The battle to re-take the fortress from the Taliban took several horrific days and included the mistaken aerial bombing of US/UK forces. Finally, an AC-130 Spectre gunship was used to destroy the Taliban weapons store and whatever moved above ground in the section of the fortress they controlled. Even yet, in the basement of one of the Russian additions to the fortress, several hundred Taliban had taken refuge. After the Northern Alliance flooded the basement with 6-7 feet of water (drowning the sick and injured), a negotiated surrender was arranged. Up from the hellish basement came 86 men, including the “American Taliban.”
The successful retaking of the fortress was pivotal because it halted a Taliban rollback of Northern Alliance attacks further east of Mazar-i-Sharif. The city, accessible by road from Uzbekistan, was rapidly filling with refugees and reporters. Quite soon, the SF troops were withdrawn entirely from Afghanistan as regular forces were flown in and air bases were re-established, etc.
“Horse Soldiers” is a well-written book pitched for a general audience. It’s neither a “fire-fight fanboy” tall tale, nor an ass-covering general staff briefing. The author isn’t a newspaper reporter. He’s a long-form magazine journalist and, by-and-large, played the story straight. The CIA and Special Forces folks come out looking like heroes, which is entirely justified in light of the physical and military hell they went through over the course of six or eight weeks. The dire poverty and horrific conditions in Afghanistan are laid out in some detail without going over the top. Even an even-handed accounting is harrowing, however.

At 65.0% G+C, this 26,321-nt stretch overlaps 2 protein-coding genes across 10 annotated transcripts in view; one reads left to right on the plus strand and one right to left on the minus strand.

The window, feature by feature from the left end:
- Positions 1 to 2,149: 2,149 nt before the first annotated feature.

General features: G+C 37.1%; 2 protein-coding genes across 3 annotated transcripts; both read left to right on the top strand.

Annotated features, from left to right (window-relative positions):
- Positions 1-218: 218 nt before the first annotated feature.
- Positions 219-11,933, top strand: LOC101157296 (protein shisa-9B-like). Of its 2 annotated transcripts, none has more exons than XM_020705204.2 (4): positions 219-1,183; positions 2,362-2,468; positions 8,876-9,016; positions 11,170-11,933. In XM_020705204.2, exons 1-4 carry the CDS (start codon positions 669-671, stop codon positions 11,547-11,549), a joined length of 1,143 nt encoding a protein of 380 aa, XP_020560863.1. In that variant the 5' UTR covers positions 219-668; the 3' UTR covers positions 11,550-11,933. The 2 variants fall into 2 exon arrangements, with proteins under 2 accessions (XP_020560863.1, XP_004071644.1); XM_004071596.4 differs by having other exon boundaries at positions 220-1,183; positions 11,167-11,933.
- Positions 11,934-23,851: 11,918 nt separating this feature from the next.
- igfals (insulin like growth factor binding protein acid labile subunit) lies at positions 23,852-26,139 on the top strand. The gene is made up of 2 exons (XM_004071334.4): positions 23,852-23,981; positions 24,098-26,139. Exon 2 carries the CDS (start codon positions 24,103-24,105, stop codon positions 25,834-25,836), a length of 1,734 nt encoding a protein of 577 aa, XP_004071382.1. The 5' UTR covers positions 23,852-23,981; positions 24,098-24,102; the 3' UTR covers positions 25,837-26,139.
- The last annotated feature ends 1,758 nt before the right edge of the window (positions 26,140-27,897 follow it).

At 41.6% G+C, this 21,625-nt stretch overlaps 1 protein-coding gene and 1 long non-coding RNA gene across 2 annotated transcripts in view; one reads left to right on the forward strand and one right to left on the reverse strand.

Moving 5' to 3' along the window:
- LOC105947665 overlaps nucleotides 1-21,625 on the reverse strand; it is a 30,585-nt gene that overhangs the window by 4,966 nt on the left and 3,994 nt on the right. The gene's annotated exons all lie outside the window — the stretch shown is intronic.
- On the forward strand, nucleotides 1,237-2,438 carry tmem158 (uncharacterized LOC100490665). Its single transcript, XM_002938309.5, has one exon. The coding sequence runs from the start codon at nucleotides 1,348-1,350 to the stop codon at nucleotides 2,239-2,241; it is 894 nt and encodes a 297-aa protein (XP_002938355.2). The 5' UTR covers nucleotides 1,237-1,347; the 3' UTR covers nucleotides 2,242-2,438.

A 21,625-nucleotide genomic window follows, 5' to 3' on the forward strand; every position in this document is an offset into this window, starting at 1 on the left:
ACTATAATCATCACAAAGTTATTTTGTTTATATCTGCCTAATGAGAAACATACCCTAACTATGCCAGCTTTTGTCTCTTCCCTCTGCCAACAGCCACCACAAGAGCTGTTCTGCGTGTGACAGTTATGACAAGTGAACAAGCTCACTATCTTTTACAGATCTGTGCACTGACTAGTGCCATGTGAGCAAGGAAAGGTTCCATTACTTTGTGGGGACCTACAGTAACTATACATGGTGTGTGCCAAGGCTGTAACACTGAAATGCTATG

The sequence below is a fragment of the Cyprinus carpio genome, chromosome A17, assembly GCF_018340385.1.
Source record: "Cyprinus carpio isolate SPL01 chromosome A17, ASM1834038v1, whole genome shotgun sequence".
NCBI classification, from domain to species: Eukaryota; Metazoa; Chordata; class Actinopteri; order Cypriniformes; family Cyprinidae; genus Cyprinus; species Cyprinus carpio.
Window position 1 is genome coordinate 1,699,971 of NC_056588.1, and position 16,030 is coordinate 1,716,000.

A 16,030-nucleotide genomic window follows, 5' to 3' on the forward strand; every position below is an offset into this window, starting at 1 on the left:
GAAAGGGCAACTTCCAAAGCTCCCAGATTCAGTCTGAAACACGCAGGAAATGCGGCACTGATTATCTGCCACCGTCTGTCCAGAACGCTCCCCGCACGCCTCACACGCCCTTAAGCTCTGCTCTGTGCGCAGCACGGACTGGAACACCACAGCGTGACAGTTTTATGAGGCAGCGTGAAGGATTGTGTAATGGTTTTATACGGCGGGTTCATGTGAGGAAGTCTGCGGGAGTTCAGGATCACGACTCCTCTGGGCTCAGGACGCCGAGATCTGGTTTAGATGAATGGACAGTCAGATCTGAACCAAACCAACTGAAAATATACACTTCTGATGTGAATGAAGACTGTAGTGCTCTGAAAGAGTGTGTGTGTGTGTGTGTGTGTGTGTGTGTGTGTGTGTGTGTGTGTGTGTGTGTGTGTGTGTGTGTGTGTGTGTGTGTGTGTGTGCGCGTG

The Epilogue of the book, including a “where are they now?” section, is a bit more glowing about the significance of the events and the role of SF. Written largely when Iraq was dominating the headlines, it’s not clear that “Horse Soldiers” has much to offer readers on current events in Afghanistan. As someone quoted in the book says, the success of the “horse soldiers” is not likely to ever be repeated. No American adversary in the future will sit around waiting in open country for the B-52s to show up.
Indeed, in many ways, this book seems like ancient history. The US military has adapted in dozens, if not hundreds, of ways to improve their equipment, methods and support for Special Forces troops. There have been many lessons learned from this episode and, like Black Hawk Down, “Horse Soldiers” will make a fine teaching tool for young officers … vivid, specific, well-written, and dramatic. Nonetheless, it is a snapshot of where the US military was, not where it is.
This is a solid book, a smooth and rapid read, and a recollection of a time that already seems “long, long ago.” The author has collated a substantial amount of information to create a concise and lively summary of a uniquely successful SF/CIA operation. “Horse Soldiers” holds up well as a birthday or holiday gift for the right person.